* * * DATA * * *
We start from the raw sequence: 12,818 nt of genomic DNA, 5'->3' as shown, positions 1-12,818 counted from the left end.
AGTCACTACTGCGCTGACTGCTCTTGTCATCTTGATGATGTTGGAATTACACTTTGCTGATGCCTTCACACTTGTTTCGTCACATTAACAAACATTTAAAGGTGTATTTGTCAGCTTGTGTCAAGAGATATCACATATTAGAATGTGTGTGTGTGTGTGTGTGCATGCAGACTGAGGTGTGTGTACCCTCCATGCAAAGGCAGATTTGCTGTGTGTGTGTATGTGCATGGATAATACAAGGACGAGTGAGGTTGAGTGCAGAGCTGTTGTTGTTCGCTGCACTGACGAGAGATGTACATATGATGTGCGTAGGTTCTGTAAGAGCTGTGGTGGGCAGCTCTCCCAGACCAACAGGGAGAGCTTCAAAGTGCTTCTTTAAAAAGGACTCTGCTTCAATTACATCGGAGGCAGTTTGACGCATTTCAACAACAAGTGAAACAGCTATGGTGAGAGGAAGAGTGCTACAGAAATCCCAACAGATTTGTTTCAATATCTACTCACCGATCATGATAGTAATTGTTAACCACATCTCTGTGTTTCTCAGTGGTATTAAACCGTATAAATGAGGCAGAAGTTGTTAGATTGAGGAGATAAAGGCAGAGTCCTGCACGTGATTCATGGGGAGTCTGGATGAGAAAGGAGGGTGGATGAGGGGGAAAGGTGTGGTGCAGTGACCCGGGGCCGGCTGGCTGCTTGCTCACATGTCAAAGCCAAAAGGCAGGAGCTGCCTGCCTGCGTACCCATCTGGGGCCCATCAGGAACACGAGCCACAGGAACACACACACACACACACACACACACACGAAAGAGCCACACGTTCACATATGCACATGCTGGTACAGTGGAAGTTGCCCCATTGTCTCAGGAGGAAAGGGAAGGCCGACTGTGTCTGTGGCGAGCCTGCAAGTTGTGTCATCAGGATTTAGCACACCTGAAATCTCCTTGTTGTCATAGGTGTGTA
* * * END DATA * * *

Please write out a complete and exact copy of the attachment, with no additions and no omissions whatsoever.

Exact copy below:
We start from the raw sequence: 12,818 nt of genomic DNA, 5'->3' as shown, positions 1-12,818 counted from the left end.
AGTCACTACTGCGCTGACTGCTCTTGTCATCTTGATGATGTTGGAATTACACTTTGCTGATGCCTTCACACTTGTTTCGTCACATTAACAAACATTTAAAGGTGTATTTGTCAGCTTGTGTCAAGAGATATCACATATTAGAATGTGTGTGTGTGTGTGTGTGCATGCAGACTGAGGTGTGTGTACCCTCCATGCAAAGGCAGATTTGCTGTGTGTGTGTATGTGCATGGATAATACAAGGACGAGTGAGGTTGAGTGCAGAGCTGTTGTTGTTCGCTGCACTGACGAGAGATGTACATATGATGTGCGTAGGTTCTGTAAGAGCTGTGGTGGGCAGCTCTCCCAGACCAACAGGGAGAGCTTCAAAGTGCTTCTTTAAAAAGGACTCTGCTTCAATTACATCGGAGGCAGTTTGACGCATTTCAACAACAAGTGAAACAGCTATGGTGAGAGGAAGAGTGCTACAGAAATCCCAACAGATTTGTTTCAATATCTACTCACCGATCATGATAGTAATTGTTAACCACATCTCTGTGTTTCTCAGTGGTATTAAACCGTATAAATGAGGCAGAAGTTGTTAGATTGAGGAGATAAAGGCAGAGTCCTGCACGTGATTCATGGGGAGTCTGGATGAGAAAGGAGGGTGGATGAGGGGGAAAGGTGTGGTGCAGTGACCCGGGGCCGGCTGGCTGCTTGCTCACATGTCAAAGCCAAAAGGCAGGAGCTGCCTGCCTGCGTACCCATCTGGGGCCCATCAGGAACACGAGCCACAGGAACACACACACACACACACACACACACACGAAAGAGCCACACGTTCACATATGCACATGCTGGTACAGTGGAAGTTGCCCCATTGTCTCAGGAGGAAAGGGAAGGCCGACTGTGTCTGTGGCGAGCCTGCAAGTTGTGTCATCAGGATTTAGCACACCTGAAATCTCCTTGTTGTCATAGGTGTGTA